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The Perils of Too Much Choice

Katharine Coldiron | 15 Nov 2011 13:00
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What if you'd never found a single audio diary as you played through BioShock? Would your experience of the world be rich and compelling, or would the world be a pretty set for a decent first-person shooter? What if, in Portal, upon riding into the fire pit, you never realized that the walls' appearance made them portal-able walls? What if you just got dumped in the fire, over and over again, and never got to defeat GLaDOS?

Cues, and a restriction of choice, often lead to the player's greatest enjoyment of a videogame, and it's in this (and this only) that Sleep No More fails. Its embarrassment of choices meant that I walked away with great appreciation and admiration, but little engagement, and for this reason, it wasn't - as I'd believed it would be - a live-action videogame. I didn't have enough of a sense of where I should go and what I should do to get to the final boss battle and emerge with the feeling that I'd completed the experience.

Cues, and a restriction of choice, often lead to the player's greatest enjoyment of a videogame.

Seeing Sleep No More helped me (and my husband, who said he thought every level designer in the industry ought to witness the McKittrick) recognize that limits and signposts in videogames are bad for neither the player nor the designer. If the gamer really could read every book on every shelf, and every book had substance but not necessarily significance within the game, she would have a hard time determining which way was up. Illuminated outlines for key items are not a crutch, not a weakness of imagination, but a preservation of energy, to keep the player moving in the right direction. Would you really want to sacrifice the satisfaction of being sure you played the game as intended? (If you do, well, hack away.)

Be advised, should you decide to make your way into Sleep No More, that you may not come out with any answers. It is an experience like no other, an experience that defies the boundaries of theater, dance, gaming, and even what constitutes an audience. But you may not walk away knowing what you were supposed to get out of it. The artistic director of Sleep No More's theater company, Felix Barrett, notes in the show's program that "There's no one right way to do it." Fair enough, but total artistic freedom doesn't necessarily lend itself to a positive experience for the audience. Sometimes, it's just confusing.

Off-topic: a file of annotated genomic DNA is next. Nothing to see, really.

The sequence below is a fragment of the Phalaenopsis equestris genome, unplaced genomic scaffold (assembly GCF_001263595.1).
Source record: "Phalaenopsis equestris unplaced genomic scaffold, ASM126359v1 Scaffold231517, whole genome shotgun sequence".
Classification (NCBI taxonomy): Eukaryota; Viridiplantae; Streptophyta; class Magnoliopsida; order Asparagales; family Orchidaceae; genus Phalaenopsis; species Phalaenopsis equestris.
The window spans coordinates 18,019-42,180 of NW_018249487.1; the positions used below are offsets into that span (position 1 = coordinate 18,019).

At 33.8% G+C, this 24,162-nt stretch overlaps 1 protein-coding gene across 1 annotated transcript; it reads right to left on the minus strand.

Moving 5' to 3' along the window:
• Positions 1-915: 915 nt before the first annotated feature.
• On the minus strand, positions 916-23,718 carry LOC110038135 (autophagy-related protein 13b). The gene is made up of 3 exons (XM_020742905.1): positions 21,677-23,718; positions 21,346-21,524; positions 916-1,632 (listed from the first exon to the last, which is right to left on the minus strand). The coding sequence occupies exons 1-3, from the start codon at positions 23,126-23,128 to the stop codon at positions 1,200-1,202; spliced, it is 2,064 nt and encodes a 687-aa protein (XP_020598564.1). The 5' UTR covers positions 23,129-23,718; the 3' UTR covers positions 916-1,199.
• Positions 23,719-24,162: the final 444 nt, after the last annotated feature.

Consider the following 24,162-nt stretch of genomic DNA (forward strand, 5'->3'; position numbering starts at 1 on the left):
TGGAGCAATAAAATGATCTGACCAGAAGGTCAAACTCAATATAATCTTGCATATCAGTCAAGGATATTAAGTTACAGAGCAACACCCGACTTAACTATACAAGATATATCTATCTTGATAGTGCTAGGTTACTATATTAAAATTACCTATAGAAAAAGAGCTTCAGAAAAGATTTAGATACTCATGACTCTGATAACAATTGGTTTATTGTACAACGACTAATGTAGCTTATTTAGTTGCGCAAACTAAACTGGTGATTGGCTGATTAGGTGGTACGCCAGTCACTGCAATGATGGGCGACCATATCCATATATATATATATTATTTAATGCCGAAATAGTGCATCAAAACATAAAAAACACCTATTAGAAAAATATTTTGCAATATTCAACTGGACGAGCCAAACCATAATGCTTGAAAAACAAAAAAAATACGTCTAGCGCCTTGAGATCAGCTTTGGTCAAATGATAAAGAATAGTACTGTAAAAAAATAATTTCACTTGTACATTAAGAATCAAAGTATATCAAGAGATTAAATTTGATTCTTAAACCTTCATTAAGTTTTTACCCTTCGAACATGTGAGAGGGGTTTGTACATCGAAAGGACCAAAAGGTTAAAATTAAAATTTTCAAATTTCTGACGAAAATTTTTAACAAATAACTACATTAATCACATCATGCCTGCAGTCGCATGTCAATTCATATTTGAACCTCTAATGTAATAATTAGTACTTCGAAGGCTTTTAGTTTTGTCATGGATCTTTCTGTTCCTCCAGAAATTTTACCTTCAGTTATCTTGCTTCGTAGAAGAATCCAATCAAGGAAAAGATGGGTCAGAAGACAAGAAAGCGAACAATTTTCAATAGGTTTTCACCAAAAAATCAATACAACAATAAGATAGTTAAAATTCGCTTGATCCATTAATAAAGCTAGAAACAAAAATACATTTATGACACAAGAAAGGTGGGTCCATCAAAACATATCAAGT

Game designers don't want to restrict your freedom, or keep you from the full spectrum of experience that a videogame can provide. They want to make the world come alive for you, keep you engaged, guide you down a rewarding path. The McKittrick is already alive, by virtue of being real, but there is no easily discernable pattern to the immense detail. Too much choice, as I learned, leads ultimately to disengagement, whether the game is live or digital, and that's exactly what those shimmering objects are trying to help you avoid.

For an immersive experience without certainty, hie thee to New York, or get yourself a copy of Myst. Otherwise, enjoy your seat on the couch, and feel free to find your way through - a benevolent creator is watching out for you.

Katharine Coldiron's essays and fiction have appeared in various print and internet media. She lives in Maryland and blogs at The Fictator.

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